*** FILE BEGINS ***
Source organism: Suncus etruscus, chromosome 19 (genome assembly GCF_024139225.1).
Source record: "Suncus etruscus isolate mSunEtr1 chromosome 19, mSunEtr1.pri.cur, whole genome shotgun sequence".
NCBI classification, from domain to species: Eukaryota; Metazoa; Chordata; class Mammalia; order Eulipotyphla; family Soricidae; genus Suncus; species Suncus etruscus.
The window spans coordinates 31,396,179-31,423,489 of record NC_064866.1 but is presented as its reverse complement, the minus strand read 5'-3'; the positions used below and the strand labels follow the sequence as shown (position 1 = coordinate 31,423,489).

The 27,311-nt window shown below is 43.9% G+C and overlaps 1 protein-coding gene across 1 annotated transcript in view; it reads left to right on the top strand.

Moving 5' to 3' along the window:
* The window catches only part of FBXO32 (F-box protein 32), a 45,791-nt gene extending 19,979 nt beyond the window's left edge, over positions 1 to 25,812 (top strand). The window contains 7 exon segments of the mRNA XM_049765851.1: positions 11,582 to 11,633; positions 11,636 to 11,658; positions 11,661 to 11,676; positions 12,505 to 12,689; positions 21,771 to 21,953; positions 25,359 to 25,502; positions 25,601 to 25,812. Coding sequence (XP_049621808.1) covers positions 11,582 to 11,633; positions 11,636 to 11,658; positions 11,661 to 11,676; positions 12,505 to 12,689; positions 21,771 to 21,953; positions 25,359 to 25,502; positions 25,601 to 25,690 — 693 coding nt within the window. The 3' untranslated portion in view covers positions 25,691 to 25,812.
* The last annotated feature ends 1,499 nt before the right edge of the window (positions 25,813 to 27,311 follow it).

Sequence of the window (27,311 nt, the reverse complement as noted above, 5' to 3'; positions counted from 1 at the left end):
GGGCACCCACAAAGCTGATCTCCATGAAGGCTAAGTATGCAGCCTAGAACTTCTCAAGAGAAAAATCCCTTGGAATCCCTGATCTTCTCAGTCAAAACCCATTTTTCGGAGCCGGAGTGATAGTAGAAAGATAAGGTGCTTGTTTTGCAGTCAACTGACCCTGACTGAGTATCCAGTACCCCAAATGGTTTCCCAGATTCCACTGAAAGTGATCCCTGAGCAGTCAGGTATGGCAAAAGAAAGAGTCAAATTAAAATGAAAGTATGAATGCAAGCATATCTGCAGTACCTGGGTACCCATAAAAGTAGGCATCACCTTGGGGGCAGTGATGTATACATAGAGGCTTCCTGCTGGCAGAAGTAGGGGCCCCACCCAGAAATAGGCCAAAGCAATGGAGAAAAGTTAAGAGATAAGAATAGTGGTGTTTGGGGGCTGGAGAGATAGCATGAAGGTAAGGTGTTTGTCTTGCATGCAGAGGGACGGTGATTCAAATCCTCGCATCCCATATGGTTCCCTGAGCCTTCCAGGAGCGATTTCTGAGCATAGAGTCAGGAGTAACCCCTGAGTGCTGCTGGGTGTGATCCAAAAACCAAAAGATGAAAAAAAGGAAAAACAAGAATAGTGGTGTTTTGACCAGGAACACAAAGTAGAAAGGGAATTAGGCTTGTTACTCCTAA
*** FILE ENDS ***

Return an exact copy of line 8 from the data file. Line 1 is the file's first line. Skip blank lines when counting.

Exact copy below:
* The last annotated feature ends 1,499 nt before the right edge of the window (positions 25,813 to 27,311 follow it).